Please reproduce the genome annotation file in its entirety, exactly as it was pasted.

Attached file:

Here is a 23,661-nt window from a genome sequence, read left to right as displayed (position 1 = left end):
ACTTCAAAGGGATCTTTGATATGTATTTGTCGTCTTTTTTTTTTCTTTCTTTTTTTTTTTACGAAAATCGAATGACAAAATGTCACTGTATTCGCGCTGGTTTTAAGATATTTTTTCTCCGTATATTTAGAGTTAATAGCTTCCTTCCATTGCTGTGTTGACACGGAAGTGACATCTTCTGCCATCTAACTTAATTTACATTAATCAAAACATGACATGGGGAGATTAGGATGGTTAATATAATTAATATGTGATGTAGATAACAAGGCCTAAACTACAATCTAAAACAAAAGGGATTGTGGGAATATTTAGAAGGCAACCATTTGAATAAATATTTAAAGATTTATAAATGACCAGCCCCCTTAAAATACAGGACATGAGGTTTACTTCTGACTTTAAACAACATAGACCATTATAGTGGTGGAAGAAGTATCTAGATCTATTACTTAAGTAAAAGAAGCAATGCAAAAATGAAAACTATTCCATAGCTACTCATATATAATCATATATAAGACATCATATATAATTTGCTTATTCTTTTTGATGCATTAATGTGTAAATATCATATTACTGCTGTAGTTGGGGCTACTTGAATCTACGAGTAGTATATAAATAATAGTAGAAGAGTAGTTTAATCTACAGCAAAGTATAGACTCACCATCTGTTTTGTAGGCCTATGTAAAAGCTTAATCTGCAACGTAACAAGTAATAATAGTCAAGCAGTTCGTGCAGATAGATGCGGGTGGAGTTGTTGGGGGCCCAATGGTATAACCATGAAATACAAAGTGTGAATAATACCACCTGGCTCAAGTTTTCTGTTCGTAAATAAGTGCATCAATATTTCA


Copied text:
Here is a 23,661-nt window from a genome sequence, read left to right as displayed (position 1 = left end):
ACTTCAAAGGGATCTTTGATATGTATTTGTCGTCTTTTTTTTTTCTTTCTTTTTTTTTTTACGAAAATCGAATGACAAAATGTCACTGTATTCGCGCTGGTTTTAAGATATTTTTTCTCCGTATATTTAGAGTTAATAGCTTCCTTCCATTGCTGTGTTGACACGGAAGTGACATCTTCTGCCATCTAACTTAATTTACATTAATCAAAACATGACATGGGGAGATTAGGATGGTTAATATAATTAATATGTGATGTAGATAACAAGGCCTAAACTACAATCTAAAACAAAAGGGATTGTGGGAATATTTAGAAGGCAACCATTTGAATAAATATTTAAAGATTTATAAATGACCAGCCCCCTTAAAATACAGGACATGAGGTTTACTTCTGACTTTAAACAACATAGACCATTATAGTGGTGGAAGAAGTATCTAGATCTATTACTTAAGTAAAAGAAGCAATGCAAAAATGAAAACTATTCCATAGCTACTCATATATAATCATATATAAGACATCATATATAATTTGCTTATTCTTTTTGATGCATTAATGTGTAAATATCATATTACTGCTGTAGTTGGGGCTACTTGAATCTACGAGTAGTATATAAATAATAGTAGAAGAGTAGTTTAATCTACAGCAAAGTATAGACTCACCATCTGTTTTGTAGGCCTATGTAAAAGCTTAATCTGCAACGTAACAAGTAATAATAGTCAAGCAGTTCGTGCAGATAGATGCGGGTGGAGTTGTTGGGGGCCCAATGGTATAACCATGAAATACAAAGTGTGAATAATACCACCTGGCTCAAGTTTTCTGTTCGTAAATAAGTGCATCAATATTTCA